If you’ve made your way through Financially Fit Bootcamp and have your Perfect Account Structure setup, congratulations! You’re all set with your holiday spending, and this article isn’t for you. But if you’re not a member of Financially Fit Bootcamp…
…you’re probably saying, “It’s only October!” That means there’s a good chance you haven’t thought about what you’ll spend on gifts for loved ones yet. And even if you have thought about it, you’ve been pushing aside that little whispered warning in the back of your head thinking you’ll deal with it later. Because you know the holiday season comes around every year, and you know you should be sending money to a Holiday Spending Account throughout the year. But when you’re stuck living paycheck to paycheck, you’re likely also entrenched in a vicious cycle of charging, going into debt and falling into guilty remorse. The result? A whole lot of Money Stress at exactly the time of year when you should be enjoying family and friends.
In the United States alone, the average individual took on $1,003 worth of holiday debt in 2016, up from $986 in 2015, according to one study.
The good news is that you have the power to break the cycle this year, no matter what your income level. Plan NOW—in the days before Halloween rather than in the final days of November. You’ll be more empowered to make conscious gift-buying decisions that won’t derail your Financial Freedom. Put the right plan in place, and complete Financially Fit Bootcamp as soon as possible. You won’t have to think about affording holiday gifts ever again.
What To Do In October
The first step to making it through the holidays without incurring more debt is to assess your current financial situation. Without going into your Pay Yourself First account, Emergency Buffer or endangering any of your required, regular monthly payments, have you set aside money for a discretionary spending goal that can be delayed? This is your opportunity to choose Financial Freedom and your future rather than debt and more Money Stress.
Once you know how much you can free up by the end of November (e.g., $300), it’s time to figure out how much more you’ll need to gift everyone on your list.
Making Your List…
To do this, make a list of your ideal budget and expenditures for the holidays. What do you think you should spend for each family member? Write down each family member’s name and an approximate dollar figure, say $50. So if you plan to purchase presents for 10 individuals, for $50 each, that’s $500. Then, make a list of non-family members you would like to tip or gift—mail carriers, house cleaners, teachers and any other important individuals in your life—and the amount you want to spend on them (e.g., $20 each). If that list adds up to $200, your total planned expenditures is $700.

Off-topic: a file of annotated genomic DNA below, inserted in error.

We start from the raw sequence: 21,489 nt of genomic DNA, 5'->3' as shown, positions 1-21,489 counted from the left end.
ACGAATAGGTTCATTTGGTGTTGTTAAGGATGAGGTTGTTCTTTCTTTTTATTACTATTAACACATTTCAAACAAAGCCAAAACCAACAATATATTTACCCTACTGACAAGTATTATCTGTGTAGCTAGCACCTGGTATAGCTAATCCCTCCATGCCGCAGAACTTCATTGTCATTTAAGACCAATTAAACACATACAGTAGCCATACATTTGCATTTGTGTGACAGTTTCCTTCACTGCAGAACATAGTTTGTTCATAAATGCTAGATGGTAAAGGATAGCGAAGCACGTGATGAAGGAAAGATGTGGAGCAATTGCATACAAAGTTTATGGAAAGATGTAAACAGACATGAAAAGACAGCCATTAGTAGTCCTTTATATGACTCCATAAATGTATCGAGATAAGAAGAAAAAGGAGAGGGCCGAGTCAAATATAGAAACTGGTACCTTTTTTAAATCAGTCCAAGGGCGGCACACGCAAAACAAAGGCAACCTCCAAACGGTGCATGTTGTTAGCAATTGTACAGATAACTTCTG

Subtract the first number ($300) from the second one ($700). You’ll see you need $400 more to reach your goal number.
…Checking It Twice
At this point you have a few options:
- Pick up extra freelance gigs or a holiday job during after-work hours to earn a little extra;
- Cut back on day-to-day discretionary expenses and redirect that money to your holiday spending fund (Yes, you can “pause” your Netflix account);
- Trim down your gift budget. By spending $40 instead of $50 on 10 individuals, you save $100. Or reduce your list by resolving to only give gifts to those who are closest to you this year.
- Better yet, if you have the time, make a few or all of your gifts this year. You might find that’s even more fun than shopping!
Planning For Future Holidays
So how do you make sure you don’t find yourself in this exact same position next year? The best way to avoid future Money Stress is to set up your Perfect Account Structure and Automate Your Finances. For this type of spending, you’ll open up a Holiday Account and set up an automatic transfer a few days after your paycheck arrives. While transferring just $50 a month doesn’t seem like a lot, if you do this every month, you’ll have $600 by year’s end. And that means you won’t have to hustle to make additional spending money at the last minute.
Instead, you can enjoy the holiday decorations, friends, family, and all the joyful holiday experiences that have nothing to do with money.
Community Question: What are you doing to make sure the holiday season doesn’t derail your Financial Freedom? Share with us in the comments below!
image credit: Bigstock/CHOReograPH
Marisa Torrieri is an award-winning journalist and freelance writer specializing in personal finance, business, healthcare and technology. She has a master’s degree in journalism from Northwestern University and resides in Fairfield, CT. Her work has appeared in dozens of media outlets, including LearnVest, Forbes, The Washington Post, Business Insider, TIME and Health.com.